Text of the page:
Friday 26 September 2014


What is Shellshock?

It has been widely reported in mainstream news that vulnerability dubbed Shellshock could affect 500 million devices, which over shadows the 500,000 devices that were affected by the Heartbleed vulnerability. 

Shellshock exploits a vulnerability in a command line shell used by many UNIX computers, called the Bourne Again Shell, more commonly known by its acronym Bash.  This affects computers and devices using the Linux and Mac OS, including some appliance based devices such as firewalls, which are commonly built on Linux.

Bash is a common component in webservers, but even if Linux is not being used, Apache also uses Bash.  It could also be used as a background component for web browsers, email clients and file transfer applications.

Whereas Heartbleed was a vulnerability that allowed the traffic to be sniffed, the Shellshock vulnerability allows direct access on to the vulnerable machine and with potentially three lines of code.

More technical details around the vulnerability CVE-2014-6271 aka Shellshock is linked.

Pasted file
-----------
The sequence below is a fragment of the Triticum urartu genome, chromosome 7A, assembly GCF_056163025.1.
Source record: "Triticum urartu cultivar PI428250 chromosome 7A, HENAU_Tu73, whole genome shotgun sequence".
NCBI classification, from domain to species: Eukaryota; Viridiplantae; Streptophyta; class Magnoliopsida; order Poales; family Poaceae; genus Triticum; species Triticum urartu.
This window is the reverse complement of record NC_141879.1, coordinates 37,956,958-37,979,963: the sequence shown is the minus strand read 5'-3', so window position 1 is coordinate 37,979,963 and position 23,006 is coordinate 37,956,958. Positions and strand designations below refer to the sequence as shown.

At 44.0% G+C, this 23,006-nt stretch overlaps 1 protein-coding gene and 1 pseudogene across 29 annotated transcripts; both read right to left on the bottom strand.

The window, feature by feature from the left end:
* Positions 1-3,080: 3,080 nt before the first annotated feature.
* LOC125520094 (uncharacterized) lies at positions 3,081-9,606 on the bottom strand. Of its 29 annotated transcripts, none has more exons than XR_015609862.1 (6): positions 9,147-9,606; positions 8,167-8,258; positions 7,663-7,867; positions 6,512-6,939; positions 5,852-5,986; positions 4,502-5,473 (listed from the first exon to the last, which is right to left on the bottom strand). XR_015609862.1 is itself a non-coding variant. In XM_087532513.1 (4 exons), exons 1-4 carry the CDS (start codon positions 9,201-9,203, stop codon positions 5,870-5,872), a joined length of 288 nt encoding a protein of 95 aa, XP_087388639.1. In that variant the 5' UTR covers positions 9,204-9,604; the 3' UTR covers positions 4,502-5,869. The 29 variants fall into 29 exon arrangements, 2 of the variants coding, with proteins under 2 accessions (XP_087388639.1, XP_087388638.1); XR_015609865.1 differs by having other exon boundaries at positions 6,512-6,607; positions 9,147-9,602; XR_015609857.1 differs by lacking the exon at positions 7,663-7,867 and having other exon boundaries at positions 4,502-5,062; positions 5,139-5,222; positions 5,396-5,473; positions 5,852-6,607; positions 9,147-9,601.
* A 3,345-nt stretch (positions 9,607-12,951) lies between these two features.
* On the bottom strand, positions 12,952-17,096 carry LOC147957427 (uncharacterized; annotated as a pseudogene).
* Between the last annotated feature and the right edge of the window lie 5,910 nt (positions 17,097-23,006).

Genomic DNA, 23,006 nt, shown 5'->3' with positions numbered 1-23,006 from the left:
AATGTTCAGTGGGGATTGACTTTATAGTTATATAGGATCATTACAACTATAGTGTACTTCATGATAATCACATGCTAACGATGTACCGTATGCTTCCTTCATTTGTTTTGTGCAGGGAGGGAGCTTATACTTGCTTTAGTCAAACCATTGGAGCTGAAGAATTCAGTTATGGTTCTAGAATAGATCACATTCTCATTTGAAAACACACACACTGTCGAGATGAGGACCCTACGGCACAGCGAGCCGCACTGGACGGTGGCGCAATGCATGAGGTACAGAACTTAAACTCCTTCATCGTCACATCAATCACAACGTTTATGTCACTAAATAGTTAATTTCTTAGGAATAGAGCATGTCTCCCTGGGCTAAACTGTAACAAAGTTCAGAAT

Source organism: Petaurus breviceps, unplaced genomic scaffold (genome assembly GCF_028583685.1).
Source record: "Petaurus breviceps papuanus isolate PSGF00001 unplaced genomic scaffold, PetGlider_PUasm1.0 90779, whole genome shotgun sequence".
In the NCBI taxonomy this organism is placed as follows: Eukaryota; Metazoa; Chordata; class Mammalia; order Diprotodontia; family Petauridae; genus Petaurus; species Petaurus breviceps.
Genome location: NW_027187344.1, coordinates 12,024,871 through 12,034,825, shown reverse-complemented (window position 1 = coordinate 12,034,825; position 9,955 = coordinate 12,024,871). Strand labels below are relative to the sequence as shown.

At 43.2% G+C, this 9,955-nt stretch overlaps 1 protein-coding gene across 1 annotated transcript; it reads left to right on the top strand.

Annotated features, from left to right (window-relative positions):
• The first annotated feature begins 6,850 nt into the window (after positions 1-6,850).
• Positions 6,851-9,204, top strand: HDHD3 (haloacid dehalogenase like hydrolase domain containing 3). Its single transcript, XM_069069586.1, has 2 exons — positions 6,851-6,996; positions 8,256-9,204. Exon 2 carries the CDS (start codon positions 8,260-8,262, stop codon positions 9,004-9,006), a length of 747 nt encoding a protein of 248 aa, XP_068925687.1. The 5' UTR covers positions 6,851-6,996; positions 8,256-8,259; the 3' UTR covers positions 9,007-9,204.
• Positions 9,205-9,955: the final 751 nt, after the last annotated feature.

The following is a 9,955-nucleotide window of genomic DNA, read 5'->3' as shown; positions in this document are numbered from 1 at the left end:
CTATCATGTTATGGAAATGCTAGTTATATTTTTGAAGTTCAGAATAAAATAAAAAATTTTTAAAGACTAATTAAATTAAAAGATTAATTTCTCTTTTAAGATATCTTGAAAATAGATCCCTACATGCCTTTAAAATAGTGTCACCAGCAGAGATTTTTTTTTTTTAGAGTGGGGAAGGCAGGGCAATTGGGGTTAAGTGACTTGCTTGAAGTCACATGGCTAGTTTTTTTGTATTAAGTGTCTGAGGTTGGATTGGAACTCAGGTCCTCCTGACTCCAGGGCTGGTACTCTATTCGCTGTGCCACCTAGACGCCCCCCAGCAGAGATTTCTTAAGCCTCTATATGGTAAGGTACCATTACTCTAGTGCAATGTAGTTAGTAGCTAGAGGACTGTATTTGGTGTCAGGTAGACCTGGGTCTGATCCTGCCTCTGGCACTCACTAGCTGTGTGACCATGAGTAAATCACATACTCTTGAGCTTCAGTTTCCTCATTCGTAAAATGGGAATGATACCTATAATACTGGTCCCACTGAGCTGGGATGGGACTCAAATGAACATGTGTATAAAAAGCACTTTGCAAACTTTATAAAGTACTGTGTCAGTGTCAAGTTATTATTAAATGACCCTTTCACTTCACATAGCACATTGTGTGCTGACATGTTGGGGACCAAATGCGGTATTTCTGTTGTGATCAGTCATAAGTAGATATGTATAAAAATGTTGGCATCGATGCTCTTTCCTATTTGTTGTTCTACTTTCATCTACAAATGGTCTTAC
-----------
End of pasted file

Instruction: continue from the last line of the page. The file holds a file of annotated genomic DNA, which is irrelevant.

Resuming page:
What can be done?

Patch the Linux and Mac OS machines to the latest version.  There are rumours that due to the speed of patch dispatch, they may not have been QA’d as thoroughly, but it is still better than being vulnerable.

Remember that devices other than computers and servers running Linux or Mac OS can be affected.  Ensure your client software is up to date, regardless of the operating system.  With devices such as firewalls, check regularly on the vendor websites for their advice.

Here is the latest government advice on the Bash vulnerability

I’m checking the vendor sites that MTI Technology partners with and slowly creating a list of useful links here:

Last updated: 11:45 01/10/2014


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